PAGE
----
“Every election is determined by the people who show up.” — Larry J. Sabato, Pendulum Swing
“A man without a vote is a man without protection.” — Lyndon B. Johnson
“The conversations are exasperated, the verdicts swift, conclusive and seemingly absolute. The goal is to protect and condemn work, not for its quality, per se, but for its values. Is this art or artist, this character, this joke bad for women, gays, trans people, nonwhites? Are the casts diverse enough? Is this museum show inclusive of enough different kinds of artists? Does the race of the curators correspond with the subject of the show or collection? Increasingly, these questions stand in for a discussion of the art itself.” — Wesley Morris, in an article titled The Morality Wars in the NY Times Magazine, Oct. 3, 2018
“But criticism isn’t about saying what’s bad — well, not only. It’s partly about situating a work in the world, in your feelings, in your collection.” — Wesley Morris, ibid.
“There are as many photographs possible from a single negative as the artist can imagine. I can never bear to finish with a negative, to say, ‘This is it.’ Tomorrow I can come and make new pictures from that negative. This is the thing I love most of all: the making of the final picture. No one else can do that for me, nor do I ever completely satisfy myself.” – Nell Dorr
“What ultimately made The Americans a document with real staying power? ‘Frank revealed a people who were plagued by racism, ill-served by their politicians, and also rendered increasingly numb by the rising culture of consumerism,’ Greenough noted. ‘But it’s also important to point out that he found new areas of beauty in those simple, overlooked corners of American life—in diners, or on the street. He pioneered a whole new subject matter that we [now] define as icons: cars, jukeboxes, even the road itself. All of these things, coupled with his style—which is seemingly intuitive, immediate, and off-kilter—were radically new at the time.‘” — From the article on “The Americans” by Scott Indrisek noted below.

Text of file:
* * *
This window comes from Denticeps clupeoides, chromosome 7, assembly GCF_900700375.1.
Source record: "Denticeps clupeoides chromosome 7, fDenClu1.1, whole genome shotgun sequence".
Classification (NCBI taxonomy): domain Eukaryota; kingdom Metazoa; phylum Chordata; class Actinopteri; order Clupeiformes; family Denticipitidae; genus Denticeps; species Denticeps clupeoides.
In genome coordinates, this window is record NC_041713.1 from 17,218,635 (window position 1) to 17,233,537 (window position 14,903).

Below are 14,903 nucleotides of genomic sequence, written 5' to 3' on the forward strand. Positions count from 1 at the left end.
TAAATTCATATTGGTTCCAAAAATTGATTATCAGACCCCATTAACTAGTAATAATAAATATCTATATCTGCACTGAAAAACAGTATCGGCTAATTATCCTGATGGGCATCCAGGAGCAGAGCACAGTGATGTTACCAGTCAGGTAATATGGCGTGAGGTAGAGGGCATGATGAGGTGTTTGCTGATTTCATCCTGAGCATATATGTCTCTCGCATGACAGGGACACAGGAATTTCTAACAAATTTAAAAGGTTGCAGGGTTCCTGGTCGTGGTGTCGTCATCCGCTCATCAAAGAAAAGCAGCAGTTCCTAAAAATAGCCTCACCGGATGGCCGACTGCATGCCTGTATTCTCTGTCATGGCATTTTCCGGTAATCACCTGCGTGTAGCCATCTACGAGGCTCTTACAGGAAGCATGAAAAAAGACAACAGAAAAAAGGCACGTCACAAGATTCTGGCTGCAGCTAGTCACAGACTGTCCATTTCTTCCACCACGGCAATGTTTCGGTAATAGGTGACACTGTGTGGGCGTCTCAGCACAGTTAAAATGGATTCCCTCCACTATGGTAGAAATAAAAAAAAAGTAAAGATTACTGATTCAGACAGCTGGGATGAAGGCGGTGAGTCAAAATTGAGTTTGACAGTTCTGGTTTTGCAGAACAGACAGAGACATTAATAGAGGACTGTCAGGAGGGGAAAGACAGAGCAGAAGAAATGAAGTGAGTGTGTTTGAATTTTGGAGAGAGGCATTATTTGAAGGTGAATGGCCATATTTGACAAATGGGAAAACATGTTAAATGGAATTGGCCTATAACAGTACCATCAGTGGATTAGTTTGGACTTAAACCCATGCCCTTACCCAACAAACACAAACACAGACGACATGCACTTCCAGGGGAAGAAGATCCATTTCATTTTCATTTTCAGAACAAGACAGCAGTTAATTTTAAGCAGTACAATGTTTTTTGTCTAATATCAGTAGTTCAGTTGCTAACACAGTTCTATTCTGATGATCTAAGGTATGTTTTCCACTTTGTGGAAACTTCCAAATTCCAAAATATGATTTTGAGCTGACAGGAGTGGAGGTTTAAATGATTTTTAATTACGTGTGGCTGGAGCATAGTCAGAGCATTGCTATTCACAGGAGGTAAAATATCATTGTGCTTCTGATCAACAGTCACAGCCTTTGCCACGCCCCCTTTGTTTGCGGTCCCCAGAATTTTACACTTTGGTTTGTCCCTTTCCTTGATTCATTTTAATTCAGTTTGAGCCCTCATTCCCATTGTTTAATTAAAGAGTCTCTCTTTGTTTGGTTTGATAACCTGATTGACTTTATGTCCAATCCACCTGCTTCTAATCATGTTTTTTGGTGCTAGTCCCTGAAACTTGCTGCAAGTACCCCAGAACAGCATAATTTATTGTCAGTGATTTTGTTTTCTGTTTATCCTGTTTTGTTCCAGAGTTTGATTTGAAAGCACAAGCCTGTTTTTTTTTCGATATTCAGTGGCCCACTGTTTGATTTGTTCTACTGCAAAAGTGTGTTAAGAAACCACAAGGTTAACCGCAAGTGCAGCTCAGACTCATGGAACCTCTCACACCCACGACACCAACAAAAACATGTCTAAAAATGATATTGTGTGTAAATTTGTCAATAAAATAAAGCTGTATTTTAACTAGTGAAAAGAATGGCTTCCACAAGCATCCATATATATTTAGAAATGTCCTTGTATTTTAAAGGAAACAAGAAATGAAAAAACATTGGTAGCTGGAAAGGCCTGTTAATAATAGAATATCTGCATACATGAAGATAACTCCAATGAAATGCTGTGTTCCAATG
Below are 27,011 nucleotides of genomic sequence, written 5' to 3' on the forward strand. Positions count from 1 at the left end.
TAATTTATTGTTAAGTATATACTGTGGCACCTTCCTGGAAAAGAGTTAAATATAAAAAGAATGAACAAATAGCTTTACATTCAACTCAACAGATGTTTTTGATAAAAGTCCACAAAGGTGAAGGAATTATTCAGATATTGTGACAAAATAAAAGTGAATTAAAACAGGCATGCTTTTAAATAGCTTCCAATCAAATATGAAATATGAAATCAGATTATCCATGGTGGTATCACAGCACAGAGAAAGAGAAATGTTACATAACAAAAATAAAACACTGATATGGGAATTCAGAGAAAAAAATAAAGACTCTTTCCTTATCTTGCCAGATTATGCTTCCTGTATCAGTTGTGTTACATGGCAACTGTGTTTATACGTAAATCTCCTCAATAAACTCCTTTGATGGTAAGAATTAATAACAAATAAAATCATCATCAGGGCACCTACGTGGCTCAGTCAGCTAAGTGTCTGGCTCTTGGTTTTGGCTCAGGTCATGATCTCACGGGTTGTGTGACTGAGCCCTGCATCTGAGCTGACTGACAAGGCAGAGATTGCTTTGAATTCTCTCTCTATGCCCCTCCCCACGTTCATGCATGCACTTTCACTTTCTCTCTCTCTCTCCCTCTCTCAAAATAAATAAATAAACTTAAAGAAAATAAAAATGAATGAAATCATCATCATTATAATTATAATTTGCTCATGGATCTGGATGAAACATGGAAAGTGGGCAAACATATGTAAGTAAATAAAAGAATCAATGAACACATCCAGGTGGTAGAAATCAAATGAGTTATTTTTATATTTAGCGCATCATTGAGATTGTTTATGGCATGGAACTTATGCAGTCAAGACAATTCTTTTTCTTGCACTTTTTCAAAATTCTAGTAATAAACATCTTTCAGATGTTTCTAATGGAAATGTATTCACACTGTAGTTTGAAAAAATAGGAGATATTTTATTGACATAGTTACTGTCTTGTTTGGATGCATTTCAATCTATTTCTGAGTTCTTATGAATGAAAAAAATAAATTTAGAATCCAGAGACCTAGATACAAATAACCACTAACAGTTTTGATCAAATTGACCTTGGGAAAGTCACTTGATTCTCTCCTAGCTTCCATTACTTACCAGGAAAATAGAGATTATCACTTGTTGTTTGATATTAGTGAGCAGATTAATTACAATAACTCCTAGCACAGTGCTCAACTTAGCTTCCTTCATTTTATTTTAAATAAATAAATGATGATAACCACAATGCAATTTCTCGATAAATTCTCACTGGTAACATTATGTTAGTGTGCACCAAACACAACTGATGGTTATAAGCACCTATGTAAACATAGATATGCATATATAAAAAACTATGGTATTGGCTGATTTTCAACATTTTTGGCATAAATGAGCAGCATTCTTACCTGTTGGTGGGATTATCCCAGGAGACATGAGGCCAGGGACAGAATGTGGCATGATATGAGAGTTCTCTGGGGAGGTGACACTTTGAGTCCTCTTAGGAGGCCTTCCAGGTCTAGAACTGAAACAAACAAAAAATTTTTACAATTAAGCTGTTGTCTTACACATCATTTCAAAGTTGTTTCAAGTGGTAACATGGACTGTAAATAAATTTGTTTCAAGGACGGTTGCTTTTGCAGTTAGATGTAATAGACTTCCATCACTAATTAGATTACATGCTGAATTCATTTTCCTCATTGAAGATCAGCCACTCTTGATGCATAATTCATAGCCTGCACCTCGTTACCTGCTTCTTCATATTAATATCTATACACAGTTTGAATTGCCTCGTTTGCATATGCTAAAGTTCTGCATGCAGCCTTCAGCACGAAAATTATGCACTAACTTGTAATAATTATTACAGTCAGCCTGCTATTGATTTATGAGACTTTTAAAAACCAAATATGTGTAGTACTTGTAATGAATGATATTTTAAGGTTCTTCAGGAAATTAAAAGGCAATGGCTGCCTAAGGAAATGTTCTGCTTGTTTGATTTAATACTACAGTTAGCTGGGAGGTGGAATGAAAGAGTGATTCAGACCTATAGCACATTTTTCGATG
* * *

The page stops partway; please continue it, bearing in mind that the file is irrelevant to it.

“I have come to the frightening conclusion that I am the decisive element. It is my personal approach that creates the climate. It is my daily mood that makes the weather. I possess tremendous power to make life miserable or joyous. I can be a tool of torture or an instrument of inspiration, I can humiliate or humor, hurt or heal. … If we treat people as they are, we make them worse. If we treat people as they ought to be, we help them become what they are capable of becoming.” — Goethe
“I don’t figure out my vision and my direction so I can make photographs, I make photographs so I can figure out my vision and direction.” — David DuChemin, Vision is Better, Episode 61
A view of God’s earth from the Baltimore Basilica. Ocean from the Ovens in Nova Scotia, path from Cabot Beach Provincial Park in Prince Edward Island, Boardwalk from Green Swamp Preserve in NC and night sky from Wisconsin.
From Steve Oney: – TED talk by Sabastiao Salgado In my opinion Salgado is the most accomplished BW photographer practicing today. He is in the same league as Cartier-Bresson, Eugene Smith, Lewis Hine, Jacob Riis, and Dorothea Lange.
Stone cairns on a beach at the North Cape of Prince Edward Island, Canada on a drizzly day.